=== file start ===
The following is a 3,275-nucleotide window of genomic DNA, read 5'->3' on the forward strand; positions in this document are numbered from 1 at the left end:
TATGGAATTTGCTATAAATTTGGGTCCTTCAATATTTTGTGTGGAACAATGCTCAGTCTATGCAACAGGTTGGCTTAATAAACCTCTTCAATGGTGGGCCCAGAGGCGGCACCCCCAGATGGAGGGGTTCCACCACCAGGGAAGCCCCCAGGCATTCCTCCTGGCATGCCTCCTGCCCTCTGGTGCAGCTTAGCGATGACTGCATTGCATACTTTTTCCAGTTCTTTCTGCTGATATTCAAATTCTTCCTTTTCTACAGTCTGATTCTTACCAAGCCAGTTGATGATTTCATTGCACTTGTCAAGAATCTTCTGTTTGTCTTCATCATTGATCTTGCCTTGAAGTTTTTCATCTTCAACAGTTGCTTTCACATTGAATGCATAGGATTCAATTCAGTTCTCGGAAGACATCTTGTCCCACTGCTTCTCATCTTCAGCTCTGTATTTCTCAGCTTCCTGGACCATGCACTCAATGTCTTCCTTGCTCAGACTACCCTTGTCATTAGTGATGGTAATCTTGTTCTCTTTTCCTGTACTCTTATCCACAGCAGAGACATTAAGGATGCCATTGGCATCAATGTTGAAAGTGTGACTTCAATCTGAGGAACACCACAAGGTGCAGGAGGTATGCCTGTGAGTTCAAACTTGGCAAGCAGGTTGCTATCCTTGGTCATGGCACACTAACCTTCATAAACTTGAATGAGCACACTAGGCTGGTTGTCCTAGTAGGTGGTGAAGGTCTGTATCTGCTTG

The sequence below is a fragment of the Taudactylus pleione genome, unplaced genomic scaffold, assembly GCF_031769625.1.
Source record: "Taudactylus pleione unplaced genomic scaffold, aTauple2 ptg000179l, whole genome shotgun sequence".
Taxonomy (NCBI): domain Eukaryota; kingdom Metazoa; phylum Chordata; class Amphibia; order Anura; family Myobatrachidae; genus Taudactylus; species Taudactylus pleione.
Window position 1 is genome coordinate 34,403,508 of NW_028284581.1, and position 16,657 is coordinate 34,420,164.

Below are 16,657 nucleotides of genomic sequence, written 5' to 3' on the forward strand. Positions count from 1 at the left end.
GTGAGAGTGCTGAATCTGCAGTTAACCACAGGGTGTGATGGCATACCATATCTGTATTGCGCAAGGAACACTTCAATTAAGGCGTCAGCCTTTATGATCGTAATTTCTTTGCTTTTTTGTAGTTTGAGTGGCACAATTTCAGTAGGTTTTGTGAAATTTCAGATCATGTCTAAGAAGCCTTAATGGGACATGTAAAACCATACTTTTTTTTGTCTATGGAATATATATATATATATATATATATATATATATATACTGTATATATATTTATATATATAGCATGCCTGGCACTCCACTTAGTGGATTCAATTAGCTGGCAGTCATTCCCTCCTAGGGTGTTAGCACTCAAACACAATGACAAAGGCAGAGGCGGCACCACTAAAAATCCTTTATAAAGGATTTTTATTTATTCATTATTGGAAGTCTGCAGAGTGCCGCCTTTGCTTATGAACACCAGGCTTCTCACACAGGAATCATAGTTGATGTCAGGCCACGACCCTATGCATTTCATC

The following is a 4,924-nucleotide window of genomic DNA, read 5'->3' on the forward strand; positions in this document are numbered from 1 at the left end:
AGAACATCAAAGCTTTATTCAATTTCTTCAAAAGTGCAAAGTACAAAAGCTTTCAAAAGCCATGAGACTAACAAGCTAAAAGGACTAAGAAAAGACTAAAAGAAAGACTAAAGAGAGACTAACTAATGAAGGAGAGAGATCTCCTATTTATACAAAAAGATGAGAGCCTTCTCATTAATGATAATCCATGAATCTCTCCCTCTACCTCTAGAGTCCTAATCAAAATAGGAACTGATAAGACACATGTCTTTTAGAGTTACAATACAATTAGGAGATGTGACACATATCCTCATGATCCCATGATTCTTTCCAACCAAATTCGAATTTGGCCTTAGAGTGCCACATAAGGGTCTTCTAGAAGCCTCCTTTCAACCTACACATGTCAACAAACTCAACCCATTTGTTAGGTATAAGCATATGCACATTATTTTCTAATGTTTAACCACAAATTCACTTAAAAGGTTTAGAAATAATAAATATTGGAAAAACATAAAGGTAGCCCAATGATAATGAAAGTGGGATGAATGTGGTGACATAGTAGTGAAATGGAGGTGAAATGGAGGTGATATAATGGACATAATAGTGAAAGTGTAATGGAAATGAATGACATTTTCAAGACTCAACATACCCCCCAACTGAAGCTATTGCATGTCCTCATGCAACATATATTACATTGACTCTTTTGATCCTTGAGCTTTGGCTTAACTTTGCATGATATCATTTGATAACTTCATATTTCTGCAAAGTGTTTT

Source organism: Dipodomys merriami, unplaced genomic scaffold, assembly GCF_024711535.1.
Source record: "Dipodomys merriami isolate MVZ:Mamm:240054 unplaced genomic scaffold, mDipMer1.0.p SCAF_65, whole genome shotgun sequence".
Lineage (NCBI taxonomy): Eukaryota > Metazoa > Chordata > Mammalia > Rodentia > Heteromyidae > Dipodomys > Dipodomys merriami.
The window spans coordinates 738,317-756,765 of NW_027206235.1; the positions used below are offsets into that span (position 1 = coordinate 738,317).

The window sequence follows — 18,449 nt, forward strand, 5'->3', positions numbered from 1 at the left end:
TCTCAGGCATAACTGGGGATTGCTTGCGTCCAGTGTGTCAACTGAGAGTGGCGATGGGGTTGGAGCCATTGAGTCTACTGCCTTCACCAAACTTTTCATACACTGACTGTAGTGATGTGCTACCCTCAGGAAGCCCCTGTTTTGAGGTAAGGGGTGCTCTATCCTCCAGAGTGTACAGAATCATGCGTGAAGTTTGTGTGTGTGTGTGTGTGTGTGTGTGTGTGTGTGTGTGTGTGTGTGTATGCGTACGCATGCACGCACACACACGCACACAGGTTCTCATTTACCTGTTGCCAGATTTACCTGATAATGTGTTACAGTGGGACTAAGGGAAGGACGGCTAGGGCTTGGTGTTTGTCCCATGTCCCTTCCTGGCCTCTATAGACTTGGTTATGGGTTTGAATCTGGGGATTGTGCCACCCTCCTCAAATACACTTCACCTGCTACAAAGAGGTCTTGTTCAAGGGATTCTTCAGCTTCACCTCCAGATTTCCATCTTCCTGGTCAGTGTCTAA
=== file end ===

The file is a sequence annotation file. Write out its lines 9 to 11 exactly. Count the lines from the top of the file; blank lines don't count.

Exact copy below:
The following is a 4,924-nucleotide window of genomic DNA, read 5'->3' on the forward strand; positions in this document are numbered from 1 at the left end:
AGAACATCAAAGCTTTATTCAATTTCTTCAAAAGTGCAAAGTACAAAAGCTTTCAAAAGCCATGAGACTAACAAGCTAAAAGGACTAAGAAAAGACTAAAAGAAAGACTAAAGAGAGACTAACTAATGAAGGAGAGAGATCTCCTATTTATACAAAAAGATGAGAGCCTTCTCATTAATGATAATCCATGAATCTCTCCCTCTACCTCTAGAGTCCTAATCAAAATAGGAACTGATAAGACACATGTCTTTTAGAGTTACAATACAATTAGGAGATGTGACACATATCCTCATGATCCCATGATTCTTTCCAACCAAATTCGAATTTGGCCTTAGAGTGCCACATAAGGGTCTTCTAGAAGCCTCCTTTCAACCTACACATGTCAACAAACTCAACCCATTTGTTAGGTATAAGCATATGCACATTATTTTCTAATGTTTAACCACAAATTCACTTAAAAGGTTTAGAAATAATAAATATTGGAAAAACATAAAGGTAGCCCAATGATAATGAAAGTGGGATGAATGTGGTGACATAGTAGTGAAATGGAGGTGAAATGGAGGTGATATAATGGACATAATAGTGAAAGTGTAATGGAAATGAATGACATTTTCAAGACTCAACATACCCCCCAACTGAAGCTATTGCATGTCCTCATGCAACATATATTACATTGACTCTTTTGATCCTTGAGCTTTGGCTTAACTTTGCATGATATCATTTGATAACTTCATATTTCTGCAAAGTGTTTT

Source organism: Dipodomys merriami, unplaced genomic scaffold, assembly GCF_024711535.1.